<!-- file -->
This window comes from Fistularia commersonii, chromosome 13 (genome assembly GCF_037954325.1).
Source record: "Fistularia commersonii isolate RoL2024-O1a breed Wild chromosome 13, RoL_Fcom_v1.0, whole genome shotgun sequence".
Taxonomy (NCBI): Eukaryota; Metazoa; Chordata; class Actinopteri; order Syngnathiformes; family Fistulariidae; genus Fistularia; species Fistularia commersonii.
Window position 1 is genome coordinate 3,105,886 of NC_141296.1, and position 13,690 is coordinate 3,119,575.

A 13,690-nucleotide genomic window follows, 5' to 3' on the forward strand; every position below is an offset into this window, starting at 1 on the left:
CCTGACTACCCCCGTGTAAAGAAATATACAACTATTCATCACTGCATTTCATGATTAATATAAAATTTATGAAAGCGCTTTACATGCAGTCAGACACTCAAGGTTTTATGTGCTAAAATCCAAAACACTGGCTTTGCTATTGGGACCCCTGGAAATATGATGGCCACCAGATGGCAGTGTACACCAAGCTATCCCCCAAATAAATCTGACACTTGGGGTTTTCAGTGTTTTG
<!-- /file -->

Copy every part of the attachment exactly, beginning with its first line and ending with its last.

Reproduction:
This window comes from Fistularia commersonii, chromosome 13 (genome assembly GCF_037954325.1).
Source record: "Fistularia commersonii isolate RoL2024-O1a breed Wild chromosome 13, RoL_Fcom_v1.0, whole genome shotgun sequence".
Taxonomy (NCBI): Eukaryota; Metazoa; Chordata; class Actinopteri; order Syngnathiformes; family Fistulariidae; genus Fistularia; species Fistularia commersonii.
Window position 1 is genome coordinate 3,105,886 of NC_141296.1, and position 13,690 is coordinate 3,119,575.

A 13,690-nucleotide genomic window follows, 5' to 3' on the forward strand; every position below is an offset into this window, starting at 1 on the left:
CCTGACTACCCCCGTGTAAAGAAATATACAACTATTCATCACTGCATTTCATGATTAATATAAAATTTATGAAAGCGCTTTACATGCAGTCAGACACTCAAGGTTTTATGTGCTAAAATCCAAAACACTGGCTTTGCTATTGGGACCCCTGGAAATATGATGGCCACCAGATGGCAGTGTACACCAAGCTATCCCCCAAATAAATCTGACACTTGGGGTTTTCAGTGTTTTG